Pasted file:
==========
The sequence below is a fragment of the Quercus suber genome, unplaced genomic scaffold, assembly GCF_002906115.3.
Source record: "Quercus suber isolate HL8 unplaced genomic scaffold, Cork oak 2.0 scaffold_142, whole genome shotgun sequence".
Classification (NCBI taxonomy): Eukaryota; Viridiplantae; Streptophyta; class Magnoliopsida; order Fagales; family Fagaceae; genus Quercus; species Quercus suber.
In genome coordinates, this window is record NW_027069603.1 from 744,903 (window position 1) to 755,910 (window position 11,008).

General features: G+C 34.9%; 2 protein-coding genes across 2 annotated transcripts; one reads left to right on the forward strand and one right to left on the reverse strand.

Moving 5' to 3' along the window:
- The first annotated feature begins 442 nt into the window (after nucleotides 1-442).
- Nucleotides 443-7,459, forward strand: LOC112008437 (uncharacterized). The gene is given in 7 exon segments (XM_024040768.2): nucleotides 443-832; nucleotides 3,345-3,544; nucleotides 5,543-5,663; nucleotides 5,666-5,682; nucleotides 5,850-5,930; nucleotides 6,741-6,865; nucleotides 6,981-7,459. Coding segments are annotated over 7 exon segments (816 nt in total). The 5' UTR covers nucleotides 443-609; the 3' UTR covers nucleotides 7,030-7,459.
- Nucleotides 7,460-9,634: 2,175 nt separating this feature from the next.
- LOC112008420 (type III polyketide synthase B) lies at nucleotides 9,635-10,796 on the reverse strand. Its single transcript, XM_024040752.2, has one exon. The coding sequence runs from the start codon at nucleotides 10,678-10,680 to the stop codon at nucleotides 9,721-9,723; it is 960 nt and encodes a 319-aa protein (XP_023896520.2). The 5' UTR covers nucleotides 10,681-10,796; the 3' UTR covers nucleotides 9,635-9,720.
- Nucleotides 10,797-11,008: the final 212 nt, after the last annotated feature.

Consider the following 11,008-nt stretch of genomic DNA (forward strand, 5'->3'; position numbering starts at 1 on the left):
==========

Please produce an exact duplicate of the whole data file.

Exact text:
The sequence below is a fragment of the Quercus suber genome, unplaced genomic scaffold, assembly GCF_002906115.3.
Source record: "Quercus suber isolate HL8 unplaced genomic scaffold, Cork oak 2.0 scaffold_142, whole genome shotgun sequence".
Classification (NCBI taxonomy): Eukaryota; Viridiplantae; Streptophyta; class Magnoliopsida; order Fagales; family Fagaceae; genus Quercus; species Quercus suber.
In genome coordinates, this window is record NW_027069603.1 from 744,903 (window position 1) to 755,910 (window position 11,008).

General features: G+C 34.9%; 2 protein-coding genes across 2 annotated transcripts; one reads left to right on the forward strand and one right to left on the reverse strand.

Moving 5' to 3' along the window:
- The first annotated feature begins 442 nt into the window (after nucleotides 1-442).
- Nucleotides 443-7,459, forward strand: LOC112008437 (uncharacterized). The gene is given in 7 exon segments (XM_024040768.2): nucleotides 443-832; nucleotides 3,345-3,544; nucleotides 5,543-5,663; nucleotides 5,666-5,682; nucleotides 5,850-5,930; nucleotides 6,741-6,865; nucleotides 6,981-7,459. Coding segments are annotated over 7 exon segments (816 nt in total). The 5' UTR covers nucleotides 443-609; the 3' UTR covers nucleotides 7,030-7,459.
- Nucleotides 7,460-9,634: 2,175 nt separating this feature from the next.
- LOC112008420 (type III polyketide synthase B) lies at nucleotides 9,635-10,796 on the reverse strand. Its single transcript, XM_024040752.2, has one exon. The coding sequence runs from the start codon at nucleotides 10,678-10,680 to the stop codon at nucleotides 9,721-9,723; it is 960 nt and encodes a 319-aa protein (XP_023896520.2). The 5' UTR covers nucleotides 10,681-10,796; the 3' UTR covers nucleotides 9,635-9,720.
- Nucleotides 10,797-11,008: the final 212 nt, after the last annotated feature.

Consider the following 11,008-nt stretch of genomic DNA (forward strand, 5'->3'; position numbering starts at 1 on the left):